Hearings on “Restore America’s Wire Act” a Disaster for Chaffetz, Adelson
The House of Representatives Oversight Committee hearing today was a disaster for those who want to ban online gambling. The hearings, called “A Casino in Every Smartphone: Law Enforcement Implications“, took place before the House Oversight and Government Reform Committee, which is chaired by the man who introduced the RAWA bill to the House, Jason Chaffetz. Rep. Chaffetz used his chairman status to call three witnesses who supported his stance, so only one person who testified (Mark Lipparelli) gave contradictory information. Still, “A Casino in Every Smartphone” saw the supporters of RAWA routed.
The reason for the rout was the response from representatives on both sides of the aisle. Both Republican and Democratic lawmakers were hostile to the idea of a ban of online gambling instituted at the federal level. Also, several of those legislators seemed to be better informed on Chaffetz’s bill than the representative himself. The arguments went against Chaffetz so strongly that, after a break in the meeting, he chose to let someone else chair the second half of the meetings.
Chaffetz’s Opening Statement
As the meeting began, Jason Chaffetz repeated many of the same phrases he has used since he first introduced Restore America’s Wire Act to the US Congress in March 2014. As the name of the hearing implies, the Oversight Committee chairman argued that legal and licensed online gambling in Nevada, New Jersey, and Delaware opens the door to mobile and online gambling throughout the United States, including the 47 states which ban the practice at the moment.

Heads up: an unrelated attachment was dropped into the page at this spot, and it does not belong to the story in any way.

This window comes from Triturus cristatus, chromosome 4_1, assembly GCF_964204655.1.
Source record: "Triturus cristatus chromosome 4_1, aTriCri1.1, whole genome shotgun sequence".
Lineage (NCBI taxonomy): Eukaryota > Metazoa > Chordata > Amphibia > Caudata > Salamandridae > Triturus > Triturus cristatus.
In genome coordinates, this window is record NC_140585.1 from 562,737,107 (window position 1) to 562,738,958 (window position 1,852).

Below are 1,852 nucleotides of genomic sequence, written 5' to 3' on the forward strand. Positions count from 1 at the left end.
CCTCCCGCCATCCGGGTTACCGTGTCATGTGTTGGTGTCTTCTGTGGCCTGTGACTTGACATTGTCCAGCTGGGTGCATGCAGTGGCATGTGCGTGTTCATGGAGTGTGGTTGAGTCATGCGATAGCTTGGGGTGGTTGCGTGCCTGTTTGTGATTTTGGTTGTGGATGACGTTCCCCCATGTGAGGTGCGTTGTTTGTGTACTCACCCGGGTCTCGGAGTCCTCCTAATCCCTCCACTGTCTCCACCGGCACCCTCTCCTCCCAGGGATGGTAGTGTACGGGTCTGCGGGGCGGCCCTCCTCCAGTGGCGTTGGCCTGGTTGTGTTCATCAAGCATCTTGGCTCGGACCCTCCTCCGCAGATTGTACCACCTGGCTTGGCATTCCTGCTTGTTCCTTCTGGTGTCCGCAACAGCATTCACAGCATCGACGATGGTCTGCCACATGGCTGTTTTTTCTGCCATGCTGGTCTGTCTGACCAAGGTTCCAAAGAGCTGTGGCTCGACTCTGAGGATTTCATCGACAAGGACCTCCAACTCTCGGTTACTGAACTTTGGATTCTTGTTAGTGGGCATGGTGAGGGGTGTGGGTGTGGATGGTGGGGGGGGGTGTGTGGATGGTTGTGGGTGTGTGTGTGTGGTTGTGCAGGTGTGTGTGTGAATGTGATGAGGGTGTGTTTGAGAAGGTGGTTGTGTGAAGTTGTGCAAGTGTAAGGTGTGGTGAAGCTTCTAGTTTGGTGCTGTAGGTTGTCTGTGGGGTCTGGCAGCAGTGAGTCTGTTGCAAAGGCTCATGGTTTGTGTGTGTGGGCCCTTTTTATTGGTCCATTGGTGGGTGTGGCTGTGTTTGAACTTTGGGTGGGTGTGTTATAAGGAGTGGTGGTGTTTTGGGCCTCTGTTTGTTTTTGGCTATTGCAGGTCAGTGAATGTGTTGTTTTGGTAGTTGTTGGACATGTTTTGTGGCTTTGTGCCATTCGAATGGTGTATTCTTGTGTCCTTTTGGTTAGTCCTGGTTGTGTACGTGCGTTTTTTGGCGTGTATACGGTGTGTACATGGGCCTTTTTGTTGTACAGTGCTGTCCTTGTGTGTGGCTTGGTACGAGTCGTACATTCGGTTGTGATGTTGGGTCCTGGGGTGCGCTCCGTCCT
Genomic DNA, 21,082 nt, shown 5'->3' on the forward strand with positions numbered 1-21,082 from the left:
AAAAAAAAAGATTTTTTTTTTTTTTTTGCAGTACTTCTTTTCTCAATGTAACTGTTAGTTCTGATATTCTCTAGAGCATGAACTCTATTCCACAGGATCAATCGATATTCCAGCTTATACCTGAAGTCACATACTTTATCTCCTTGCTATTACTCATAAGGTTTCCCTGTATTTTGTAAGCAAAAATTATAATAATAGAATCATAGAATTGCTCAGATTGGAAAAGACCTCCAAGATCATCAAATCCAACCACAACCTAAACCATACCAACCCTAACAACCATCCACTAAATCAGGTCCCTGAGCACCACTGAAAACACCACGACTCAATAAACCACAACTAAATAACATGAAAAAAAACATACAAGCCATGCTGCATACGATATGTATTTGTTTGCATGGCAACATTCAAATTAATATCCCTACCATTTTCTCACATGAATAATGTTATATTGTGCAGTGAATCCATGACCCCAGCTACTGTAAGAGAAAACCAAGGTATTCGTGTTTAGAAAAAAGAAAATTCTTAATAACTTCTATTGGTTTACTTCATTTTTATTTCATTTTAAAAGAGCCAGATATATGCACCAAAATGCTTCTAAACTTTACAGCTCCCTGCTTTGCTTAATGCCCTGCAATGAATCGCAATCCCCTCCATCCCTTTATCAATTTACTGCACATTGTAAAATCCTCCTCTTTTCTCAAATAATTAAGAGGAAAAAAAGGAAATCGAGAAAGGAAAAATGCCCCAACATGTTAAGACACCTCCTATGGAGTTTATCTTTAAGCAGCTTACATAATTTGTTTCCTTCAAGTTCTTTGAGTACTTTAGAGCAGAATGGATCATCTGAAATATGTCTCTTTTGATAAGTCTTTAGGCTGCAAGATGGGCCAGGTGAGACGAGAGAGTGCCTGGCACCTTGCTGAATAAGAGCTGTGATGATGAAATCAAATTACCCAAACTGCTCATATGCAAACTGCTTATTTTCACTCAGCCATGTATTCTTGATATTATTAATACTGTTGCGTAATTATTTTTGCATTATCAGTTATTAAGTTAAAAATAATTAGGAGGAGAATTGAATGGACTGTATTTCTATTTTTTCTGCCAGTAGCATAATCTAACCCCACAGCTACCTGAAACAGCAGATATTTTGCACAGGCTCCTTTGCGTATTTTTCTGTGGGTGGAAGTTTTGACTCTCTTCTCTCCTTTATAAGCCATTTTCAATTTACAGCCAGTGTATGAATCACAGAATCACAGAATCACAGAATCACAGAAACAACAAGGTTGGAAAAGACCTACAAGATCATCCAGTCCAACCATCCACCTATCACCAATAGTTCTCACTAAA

In a 10-minute opening speech, Rep. Chaffetz said, “Now, anything connected to the Internet — desktops, laptops, tablets, smartphones, no matter your age — is becoming a casino. I’ve got a problem with that. I think the American people have a problem with that.”
Ted Lieu Points out GPS Works
The main problem with that line of argument is it simply is not factual. Rep. Ted Lieu, a Democrat from California, had the most effective argument against Chaffetz’s assertions. Using a working knowledge of GPS technology and everyday common sense, Ted Lieu pointed out what most Americans understand — GPS systems are very good at pinpointing where a mobile device is at.
In reply to the testimony of Alan M. Wilson (AG of South Carolina) and Joseph S. Campbell (FBI’s CID), Representative Lieu said, “I have no doubt that you believe in your testimony, but I do have to point out that parts of your testimony are simply wrong. The notion that you can’t pinpoint location is simply incorrect. Look at the GPS on your smartphone. It will tell you where you are relatively accurately.”
Mark Lipparelli Adds Technical Knowledge
Mark Lipparelli, a former member of the Nevada Gaming Control Board and a current Nevada State Senator, provided the technical know-how to drive home Lieu’s point. Lipparelli, who was one of four witnesses called to testify, described how security software firms have perfected the technology to block those trying to gamble illegally on the regulated poker sites and online casinos.
In his authoritative opening statement, Mark Lipparelli said, “We know there have been many attempts to compromise (regulated Internet gambling) systems. But those issues are being revealed, thwarted, evaluated and, where warranted, new standards are implemented.”